Don’t miss Stu’s latest Roll Call column about how the Medicare fight is not a clear win for either party.

ASSESSING DEFENSE POLICY

Both candidates have been actively courting veterans’ votes, with tributes at both conventions to service members. On NBC’s “Meet the Press” this week, Romney said he disagrees with the administration’s position on defense cuts. He called the sequestration plan an “extraordinary miscalculation” and outlined his wish to keep defense spending “at the current level of the GDP.”

The Obama campaign hit back with a press call on Monday featuring Retired Gen. Wesley Clark, spokesman Ben LaBolt and Rob Diamond, the campaign’s national veterans and military families vote director. Clark was on message, telling reporters, “I think that President Obama has the strongest record on veterans than anyone in my lifetime.”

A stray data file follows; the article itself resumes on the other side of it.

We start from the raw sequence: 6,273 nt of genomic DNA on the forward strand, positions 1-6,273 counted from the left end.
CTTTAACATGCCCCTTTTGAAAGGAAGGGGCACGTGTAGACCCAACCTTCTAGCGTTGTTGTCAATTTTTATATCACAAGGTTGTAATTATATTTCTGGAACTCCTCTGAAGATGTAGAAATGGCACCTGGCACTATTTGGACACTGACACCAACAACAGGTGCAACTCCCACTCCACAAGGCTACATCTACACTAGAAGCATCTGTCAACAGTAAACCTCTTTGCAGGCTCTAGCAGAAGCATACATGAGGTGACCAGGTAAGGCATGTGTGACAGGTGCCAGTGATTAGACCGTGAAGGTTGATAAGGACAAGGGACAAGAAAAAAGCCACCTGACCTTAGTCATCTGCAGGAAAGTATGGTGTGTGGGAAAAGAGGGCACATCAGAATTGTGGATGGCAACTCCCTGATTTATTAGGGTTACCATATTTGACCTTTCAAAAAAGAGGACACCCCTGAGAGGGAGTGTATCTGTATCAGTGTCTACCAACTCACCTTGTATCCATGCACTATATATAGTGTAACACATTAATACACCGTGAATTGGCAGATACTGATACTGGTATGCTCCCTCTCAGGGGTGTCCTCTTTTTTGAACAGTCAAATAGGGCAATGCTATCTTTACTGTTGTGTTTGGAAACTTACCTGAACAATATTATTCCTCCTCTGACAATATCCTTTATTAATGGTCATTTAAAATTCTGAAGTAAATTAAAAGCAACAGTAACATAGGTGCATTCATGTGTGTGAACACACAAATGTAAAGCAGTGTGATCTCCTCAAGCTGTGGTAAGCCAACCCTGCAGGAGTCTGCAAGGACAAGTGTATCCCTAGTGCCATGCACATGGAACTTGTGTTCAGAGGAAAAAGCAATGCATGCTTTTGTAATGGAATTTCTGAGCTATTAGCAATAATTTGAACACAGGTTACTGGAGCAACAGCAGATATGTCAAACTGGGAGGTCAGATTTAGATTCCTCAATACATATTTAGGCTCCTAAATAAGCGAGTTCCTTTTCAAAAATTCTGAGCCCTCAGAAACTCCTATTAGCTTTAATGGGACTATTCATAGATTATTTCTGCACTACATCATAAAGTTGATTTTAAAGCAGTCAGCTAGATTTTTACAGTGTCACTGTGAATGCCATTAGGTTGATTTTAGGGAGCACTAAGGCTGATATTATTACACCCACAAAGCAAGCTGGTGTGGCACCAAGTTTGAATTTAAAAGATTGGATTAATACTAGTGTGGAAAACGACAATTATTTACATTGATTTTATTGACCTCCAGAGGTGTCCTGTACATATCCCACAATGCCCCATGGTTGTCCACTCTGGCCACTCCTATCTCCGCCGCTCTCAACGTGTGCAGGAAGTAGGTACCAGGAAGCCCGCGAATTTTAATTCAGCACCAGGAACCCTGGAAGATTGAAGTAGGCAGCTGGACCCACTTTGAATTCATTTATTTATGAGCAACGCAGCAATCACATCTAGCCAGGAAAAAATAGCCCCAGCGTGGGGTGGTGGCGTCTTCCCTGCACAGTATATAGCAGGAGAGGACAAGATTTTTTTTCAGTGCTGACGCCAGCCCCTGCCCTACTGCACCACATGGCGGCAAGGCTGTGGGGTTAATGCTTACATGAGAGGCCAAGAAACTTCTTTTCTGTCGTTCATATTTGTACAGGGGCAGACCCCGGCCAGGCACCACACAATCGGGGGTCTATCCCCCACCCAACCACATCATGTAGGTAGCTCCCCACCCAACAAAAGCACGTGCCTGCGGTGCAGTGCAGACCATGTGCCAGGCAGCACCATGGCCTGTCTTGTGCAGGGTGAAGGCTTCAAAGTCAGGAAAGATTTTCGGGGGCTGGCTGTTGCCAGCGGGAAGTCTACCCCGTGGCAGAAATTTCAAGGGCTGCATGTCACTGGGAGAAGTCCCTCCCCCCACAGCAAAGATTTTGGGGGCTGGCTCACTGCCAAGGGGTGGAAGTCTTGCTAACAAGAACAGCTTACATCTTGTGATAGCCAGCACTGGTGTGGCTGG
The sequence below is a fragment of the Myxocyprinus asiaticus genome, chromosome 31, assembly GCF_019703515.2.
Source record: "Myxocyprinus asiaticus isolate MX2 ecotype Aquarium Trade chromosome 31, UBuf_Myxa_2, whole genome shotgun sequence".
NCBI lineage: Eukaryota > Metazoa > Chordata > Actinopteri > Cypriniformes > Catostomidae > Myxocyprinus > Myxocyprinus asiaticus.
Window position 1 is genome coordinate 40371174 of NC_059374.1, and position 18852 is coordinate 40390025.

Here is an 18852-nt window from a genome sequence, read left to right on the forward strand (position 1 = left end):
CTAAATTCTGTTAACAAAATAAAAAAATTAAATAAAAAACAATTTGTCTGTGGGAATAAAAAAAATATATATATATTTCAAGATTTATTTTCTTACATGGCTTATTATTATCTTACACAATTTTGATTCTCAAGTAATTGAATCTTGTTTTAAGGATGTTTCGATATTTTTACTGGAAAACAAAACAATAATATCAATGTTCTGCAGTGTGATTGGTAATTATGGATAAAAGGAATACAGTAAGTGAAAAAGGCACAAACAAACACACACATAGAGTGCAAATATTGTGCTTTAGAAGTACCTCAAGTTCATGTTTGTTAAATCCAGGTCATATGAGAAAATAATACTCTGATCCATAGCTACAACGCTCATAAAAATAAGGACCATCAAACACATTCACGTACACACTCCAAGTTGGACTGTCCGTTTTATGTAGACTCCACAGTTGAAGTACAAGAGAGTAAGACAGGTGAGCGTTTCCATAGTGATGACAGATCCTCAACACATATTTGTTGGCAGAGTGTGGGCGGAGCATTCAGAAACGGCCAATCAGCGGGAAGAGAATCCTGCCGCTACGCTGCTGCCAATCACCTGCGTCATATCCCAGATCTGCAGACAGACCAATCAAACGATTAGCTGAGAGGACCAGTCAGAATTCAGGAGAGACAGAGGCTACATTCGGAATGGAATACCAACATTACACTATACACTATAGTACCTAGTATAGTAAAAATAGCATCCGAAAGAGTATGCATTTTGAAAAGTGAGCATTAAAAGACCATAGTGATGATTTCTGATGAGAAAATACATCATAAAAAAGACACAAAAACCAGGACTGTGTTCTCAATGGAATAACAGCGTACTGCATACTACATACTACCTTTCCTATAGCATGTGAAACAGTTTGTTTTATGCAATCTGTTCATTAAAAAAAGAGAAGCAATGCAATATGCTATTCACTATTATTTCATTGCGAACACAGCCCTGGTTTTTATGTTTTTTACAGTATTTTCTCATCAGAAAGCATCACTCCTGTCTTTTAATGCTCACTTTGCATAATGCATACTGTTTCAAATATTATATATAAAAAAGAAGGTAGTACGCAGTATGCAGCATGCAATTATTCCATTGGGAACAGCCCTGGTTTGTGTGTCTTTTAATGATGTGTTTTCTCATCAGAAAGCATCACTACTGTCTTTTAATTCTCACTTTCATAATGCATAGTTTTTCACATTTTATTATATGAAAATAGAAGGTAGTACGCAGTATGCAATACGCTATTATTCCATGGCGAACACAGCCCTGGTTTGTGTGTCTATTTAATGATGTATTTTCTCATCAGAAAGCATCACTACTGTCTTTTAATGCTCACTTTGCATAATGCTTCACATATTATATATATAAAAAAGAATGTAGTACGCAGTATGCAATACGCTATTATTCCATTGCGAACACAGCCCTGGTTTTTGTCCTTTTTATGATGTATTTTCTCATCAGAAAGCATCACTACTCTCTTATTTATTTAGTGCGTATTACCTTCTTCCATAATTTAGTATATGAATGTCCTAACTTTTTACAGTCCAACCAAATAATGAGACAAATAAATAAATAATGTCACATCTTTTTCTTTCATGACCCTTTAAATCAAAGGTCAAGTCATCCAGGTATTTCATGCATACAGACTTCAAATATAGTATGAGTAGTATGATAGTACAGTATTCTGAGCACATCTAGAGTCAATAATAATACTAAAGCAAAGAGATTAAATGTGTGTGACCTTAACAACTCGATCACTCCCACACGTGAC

Yet at a Brookings Institution discussion on defense and the election, panelists said they found both candidates positions on this issue lacking in substance, reports NewsHour politics desk assistant Beth Garbitelli. Instead, they said the candidates had been using discussion of defense in thematic and general terms.

Todd Harrison, a senior fellow for defense budget studies at the Center for Strategic and Budgetary Assessments called the differences between the president and Romney “more of a difference of rhetoric.” Senior Brookings fellow Michael O’Hanlon even stated that “Romney’s plan today looks a lot like Obama’s plan of 2009.” But as Harrison pointed out, “We’re comparing plans with very dissimilar levels of detail,” given one man already holds the job and can be judged on a record.

DEFINING ALL-ACCESS